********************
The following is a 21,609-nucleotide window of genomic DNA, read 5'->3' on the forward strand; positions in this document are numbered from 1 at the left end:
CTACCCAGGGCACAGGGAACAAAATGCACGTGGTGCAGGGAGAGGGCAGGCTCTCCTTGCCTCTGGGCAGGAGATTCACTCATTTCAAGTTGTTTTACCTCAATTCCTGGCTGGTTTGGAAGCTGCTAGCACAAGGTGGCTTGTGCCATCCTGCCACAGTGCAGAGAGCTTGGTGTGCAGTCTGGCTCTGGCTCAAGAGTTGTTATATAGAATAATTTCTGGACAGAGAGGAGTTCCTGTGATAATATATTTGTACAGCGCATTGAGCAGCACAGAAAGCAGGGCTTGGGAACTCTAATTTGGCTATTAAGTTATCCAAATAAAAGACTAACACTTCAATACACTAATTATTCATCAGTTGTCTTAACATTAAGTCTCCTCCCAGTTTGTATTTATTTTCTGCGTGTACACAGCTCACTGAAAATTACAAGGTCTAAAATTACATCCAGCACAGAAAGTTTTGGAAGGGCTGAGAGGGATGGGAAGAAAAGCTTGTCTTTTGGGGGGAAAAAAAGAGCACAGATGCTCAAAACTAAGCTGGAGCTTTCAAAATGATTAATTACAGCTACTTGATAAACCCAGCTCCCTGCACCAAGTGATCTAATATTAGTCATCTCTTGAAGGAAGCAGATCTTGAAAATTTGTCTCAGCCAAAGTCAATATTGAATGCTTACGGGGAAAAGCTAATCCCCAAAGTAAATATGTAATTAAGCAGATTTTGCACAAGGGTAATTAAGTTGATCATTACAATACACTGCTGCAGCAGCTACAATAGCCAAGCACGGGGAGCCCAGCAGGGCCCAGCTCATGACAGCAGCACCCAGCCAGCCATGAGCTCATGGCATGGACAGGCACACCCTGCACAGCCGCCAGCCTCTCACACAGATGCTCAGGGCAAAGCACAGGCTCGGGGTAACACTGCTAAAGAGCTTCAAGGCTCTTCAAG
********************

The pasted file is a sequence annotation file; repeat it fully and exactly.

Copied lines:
The following is a 21,609-nucleotide window of genomic DNA, read 5'->3' on the forward strand; positions in this document are numbered from 1 at the left end:
CTACCCAGGGCACAGGGAACAAAATGCACGTGGTGCAGGGAGAGGGCAGGCTCTCCTTGCCTCTGGGCAGGAGATTCACTCATTTCAAGTTGTTTTACCTCAATTCCTGGCTGGTTTGGAAGCTGCTAGCACAAGGTGGCTTGTGCCATCCTGCCACAGTGCAGAGAGCTTGGTGTGCAGTCTGGCTCTGGCTCAAGAGTTGTTATATAGAATAATTTCTGGACAGAGAGGAGTTCCTGTGATAATATATTTGTACAGCGCATTGAGCAGCACAGAAAGCAGGGCTTGGGAACTCTAATTTGGCTATTAAGTTATCCAAATAAAAGACTAACACTTCAATACACTAATTATTCATCAGTTGTCTTAACATTAAGTCTCCTCCCAGTTTGTATTTATTTTCTGCGTGTACACAGCTCACTGAAAATTACAAGGTCTAAAATTACATCCAGCACAGAAAGTTTTGGAAGGGCTGAGAGGGATGGGAAGAAAAGCTTGTCTTTTGGGGGGAAAAAAAGAGCACAGATGCTCAAAACTAAGCTGGAGCTTTCAAAATGATTAATTACAGCTACTTGATAAACCCAGCTCCCTGCACCAAGTGATCTAATATTAGTCATCTCTTGAAGGAAGCAGATCTTGAAAATTTGTCTCAGCCAAAGTCAATATTGAATGCTTACGGGGAAAAGCTAATCCCCAAAGTAAATATGTAATTAAGCAGATTTTGCACAAGGGTAATTAAGTTGATCATTACAATACACTGCTGCAGCAGCTACAATAGCCAAGCACGGGGAGCCCAGCAGGGCCCAGCTCATGACAGCAGCACCCAGCCAGCCATGAGCTCATGGCATGGACAGGCACACCCTGCACAGCCGCCAGCCTCTCACACAGATGCTCAGGGCAAAGCACAGGCTCGGGGTAACACTGCTAAAGAGCTTCAAGGCTCTTCAAG